Disney reported that that franchise movie has taken in $746.6 million worldwide, making it the fourth-best-performing Disney film in history on a worldwide basis.
Demonstrating the best hold of the wide releases in the top 10 was Universal Pictures' R-rated relationship comedy "Knocked Up," which delivered a third-place showing with an estimated $20 million. With an assist from strong midweek numbers, its cume is just more than $66 million.
In its fourth weekend, Paramount Pictures' release of DreamWorks Animation's "Shrek the Third" stood in fifth place overall with an estimated $15.8 million and a domestic cume of $281.9 million.
Sony's "Spider-Man 3," in its sixth weekend, ranked eighth as it scored an additional $4.4 million to bring its domestic cume to $325.7 million.
In its second weekend, MGM's thriller "Mr. Brooks" fell 50% as it collected an estimated $5 million, bringing its total to $18.7 million.
On the specialty film front, Picturehouse launched "La vie en rose," Olivier Dahan's biopic of Edith Piaf that has critics swooning over Marion Cotillard's lead performance. Playing in eight theaters in Los Angeles, New York, San Francisco and Toronto, the film attracted an estimated $171,786 for a strong per-screen average of $21,473.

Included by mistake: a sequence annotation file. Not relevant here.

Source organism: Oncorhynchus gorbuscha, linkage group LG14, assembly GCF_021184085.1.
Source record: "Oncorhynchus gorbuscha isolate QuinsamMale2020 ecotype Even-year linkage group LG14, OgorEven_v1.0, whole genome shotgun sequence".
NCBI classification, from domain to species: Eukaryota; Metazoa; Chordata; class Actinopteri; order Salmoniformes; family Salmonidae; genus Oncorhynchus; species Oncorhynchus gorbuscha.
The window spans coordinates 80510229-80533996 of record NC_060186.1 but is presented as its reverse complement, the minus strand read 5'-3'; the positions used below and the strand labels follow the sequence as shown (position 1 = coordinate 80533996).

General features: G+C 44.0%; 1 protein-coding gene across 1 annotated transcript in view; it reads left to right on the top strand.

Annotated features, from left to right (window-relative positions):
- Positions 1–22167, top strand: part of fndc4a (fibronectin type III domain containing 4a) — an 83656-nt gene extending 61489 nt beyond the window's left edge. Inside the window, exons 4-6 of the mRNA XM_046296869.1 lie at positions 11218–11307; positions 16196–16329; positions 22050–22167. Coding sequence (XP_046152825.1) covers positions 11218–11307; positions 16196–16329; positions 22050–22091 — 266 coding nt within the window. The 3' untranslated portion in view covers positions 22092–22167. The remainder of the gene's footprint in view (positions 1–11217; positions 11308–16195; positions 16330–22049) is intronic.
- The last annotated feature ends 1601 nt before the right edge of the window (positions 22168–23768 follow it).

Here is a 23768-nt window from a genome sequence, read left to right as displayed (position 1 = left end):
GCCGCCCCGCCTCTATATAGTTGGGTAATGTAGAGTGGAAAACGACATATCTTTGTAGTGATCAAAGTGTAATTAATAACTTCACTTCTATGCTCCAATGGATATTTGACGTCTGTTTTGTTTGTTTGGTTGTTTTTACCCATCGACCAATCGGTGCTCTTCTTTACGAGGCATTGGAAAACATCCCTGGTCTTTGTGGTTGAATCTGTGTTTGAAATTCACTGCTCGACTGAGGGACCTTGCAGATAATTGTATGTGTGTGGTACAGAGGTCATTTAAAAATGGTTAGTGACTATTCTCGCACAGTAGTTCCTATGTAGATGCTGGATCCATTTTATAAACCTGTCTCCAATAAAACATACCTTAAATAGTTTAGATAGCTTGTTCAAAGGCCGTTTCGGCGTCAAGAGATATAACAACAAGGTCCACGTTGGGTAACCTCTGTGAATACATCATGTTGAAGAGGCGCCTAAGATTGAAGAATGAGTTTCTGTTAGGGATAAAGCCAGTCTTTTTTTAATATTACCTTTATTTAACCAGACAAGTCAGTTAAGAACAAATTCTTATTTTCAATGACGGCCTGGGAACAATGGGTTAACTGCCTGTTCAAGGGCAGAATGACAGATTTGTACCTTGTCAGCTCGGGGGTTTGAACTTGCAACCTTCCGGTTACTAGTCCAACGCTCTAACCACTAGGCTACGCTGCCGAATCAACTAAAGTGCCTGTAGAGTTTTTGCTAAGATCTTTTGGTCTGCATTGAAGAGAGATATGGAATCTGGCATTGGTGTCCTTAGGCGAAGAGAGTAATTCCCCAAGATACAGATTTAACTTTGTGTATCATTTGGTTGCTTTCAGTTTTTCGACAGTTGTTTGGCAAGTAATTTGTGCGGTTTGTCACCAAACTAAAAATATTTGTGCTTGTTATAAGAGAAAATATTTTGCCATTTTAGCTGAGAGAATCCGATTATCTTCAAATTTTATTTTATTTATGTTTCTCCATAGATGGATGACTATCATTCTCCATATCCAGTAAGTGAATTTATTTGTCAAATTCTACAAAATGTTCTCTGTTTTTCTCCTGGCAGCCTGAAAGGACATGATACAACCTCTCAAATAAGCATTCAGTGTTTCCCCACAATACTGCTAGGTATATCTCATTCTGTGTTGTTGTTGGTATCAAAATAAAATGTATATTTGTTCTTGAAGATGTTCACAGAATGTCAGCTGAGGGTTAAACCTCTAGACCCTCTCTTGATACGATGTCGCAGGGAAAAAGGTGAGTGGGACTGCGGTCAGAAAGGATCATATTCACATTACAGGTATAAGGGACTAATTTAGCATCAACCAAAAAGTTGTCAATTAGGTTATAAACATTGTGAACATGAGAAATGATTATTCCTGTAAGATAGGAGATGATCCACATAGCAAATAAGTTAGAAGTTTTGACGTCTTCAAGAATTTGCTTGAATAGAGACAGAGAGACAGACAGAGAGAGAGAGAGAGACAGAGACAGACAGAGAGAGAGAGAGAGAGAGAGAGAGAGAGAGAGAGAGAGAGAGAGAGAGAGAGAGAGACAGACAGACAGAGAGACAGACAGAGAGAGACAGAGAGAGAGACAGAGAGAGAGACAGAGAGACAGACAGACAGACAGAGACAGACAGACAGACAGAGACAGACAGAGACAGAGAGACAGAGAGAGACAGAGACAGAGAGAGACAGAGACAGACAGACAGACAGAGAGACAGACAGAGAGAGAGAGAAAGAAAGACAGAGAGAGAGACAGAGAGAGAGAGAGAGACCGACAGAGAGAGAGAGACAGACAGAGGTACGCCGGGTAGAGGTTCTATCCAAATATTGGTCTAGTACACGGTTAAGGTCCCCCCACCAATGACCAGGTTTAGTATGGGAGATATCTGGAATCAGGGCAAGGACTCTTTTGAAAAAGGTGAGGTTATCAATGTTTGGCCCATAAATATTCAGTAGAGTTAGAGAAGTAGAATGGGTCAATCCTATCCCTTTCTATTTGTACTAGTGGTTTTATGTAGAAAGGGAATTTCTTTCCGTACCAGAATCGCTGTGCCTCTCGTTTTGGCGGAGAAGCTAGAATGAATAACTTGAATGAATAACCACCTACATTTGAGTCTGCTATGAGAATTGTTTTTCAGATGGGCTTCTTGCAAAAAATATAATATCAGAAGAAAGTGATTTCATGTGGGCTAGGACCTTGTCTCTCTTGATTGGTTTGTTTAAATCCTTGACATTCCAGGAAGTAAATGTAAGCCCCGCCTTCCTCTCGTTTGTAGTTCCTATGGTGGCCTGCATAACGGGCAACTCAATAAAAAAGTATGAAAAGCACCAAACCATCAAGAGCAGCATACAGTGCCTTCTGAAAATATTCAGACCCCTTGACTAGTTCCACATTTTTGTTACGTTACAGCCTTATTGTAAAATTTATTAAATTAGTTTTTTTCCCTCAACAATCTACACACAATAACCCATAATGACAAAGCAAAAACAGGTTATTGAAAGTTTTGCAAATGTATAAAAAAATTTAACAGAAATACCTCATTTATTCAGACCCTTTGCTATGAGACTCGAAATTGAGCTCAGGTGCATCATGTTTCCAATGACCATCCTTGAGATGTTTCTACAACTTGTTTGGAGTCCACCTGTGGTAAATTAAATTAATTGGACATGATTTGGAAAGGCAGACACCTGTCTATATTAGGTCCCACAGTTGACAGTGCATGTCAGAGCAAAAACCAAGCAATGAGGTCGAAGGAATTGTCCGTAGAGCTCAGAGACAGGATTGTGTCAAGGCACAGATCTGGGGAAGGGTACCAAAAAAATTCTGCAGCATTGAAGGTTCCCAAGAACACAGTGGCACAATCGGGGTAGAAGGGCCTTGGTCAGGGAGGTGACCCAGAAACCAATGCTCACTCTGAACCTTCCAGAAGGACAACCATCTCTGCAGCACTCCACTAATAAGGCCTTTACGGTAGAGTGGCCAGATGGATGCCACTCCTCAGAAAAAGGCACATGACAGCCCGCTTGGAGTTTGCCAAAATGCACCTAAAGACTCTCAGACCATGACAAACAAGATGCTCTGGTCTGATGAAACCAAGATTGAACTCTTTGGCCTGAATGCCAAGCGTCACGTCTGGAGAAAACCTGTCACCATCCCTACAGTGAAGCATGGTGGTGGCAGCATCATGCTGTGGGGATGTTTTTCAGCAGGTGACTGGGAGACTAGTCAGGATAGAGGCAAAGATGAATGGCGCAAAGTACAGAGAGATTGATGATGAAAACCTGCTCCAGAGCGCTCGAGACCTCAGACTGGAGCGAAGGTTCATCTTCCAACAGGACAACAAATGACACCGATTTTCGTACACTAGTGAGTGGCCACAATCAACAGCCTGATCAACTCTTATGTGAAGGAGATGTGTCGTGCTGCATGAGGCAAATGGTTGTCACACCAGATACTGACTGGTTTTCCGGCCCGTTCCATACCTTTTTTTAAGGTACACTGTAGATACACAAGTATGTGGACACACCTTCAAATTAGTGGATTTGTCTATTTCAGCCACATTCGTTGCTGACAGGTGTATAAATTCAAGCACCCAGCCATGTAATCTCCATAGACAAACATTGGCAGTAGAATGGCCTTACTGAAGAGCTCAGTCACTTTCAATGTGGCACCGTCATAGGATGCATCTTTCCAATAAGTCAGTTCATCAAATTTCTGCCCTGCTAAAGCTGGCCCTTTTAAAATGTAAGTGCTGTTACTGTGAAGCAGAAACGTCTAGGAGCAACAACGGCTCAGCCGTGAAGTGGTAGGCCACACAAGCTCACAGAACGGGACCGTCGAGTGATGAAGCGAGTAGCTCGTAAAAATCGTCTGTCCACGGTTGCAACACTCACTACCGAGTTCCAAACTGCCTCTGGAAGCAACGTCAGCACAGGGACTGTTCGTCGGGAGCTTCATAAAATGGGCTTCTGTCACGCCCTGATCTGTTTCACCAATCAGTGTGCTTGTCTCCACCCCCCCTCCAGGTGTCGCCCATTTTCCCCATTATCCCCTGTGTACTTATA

"The averages were good, word-of-mouth is great, and the reviews all emphasized the film's awards potential," Picturehouse president Bob Berney said. The plan is to expand the film into 60-70 theaters by this weekend and to have it play in about 200 theaters by June 22.
Fox Searchlight's "Waitress" also is finding a receptive audience. The late Adrienne Shelly's romantic comedy, which is playing in 708 theaters, ranked ninth for the weekend with an estimated $1.7 million. Its cume is $12 million.
Searchlight's Irish musical "Once," which is playing in 95 theaters, also appears to be attracting a following. It pulled in an estimated $512,000 in its fourth weekend, bringing its tally to $1.8 million.
For the week ending Thursday, total boxoffice was $197.9 million, down more than 5% from the $209.2 million collected during the comparable week last year. For the year to date, the total boxoffice stands at $3.9 billion, up nearly 6% compared with last year's $3.68 billion. Admissions are running about 1% ahead.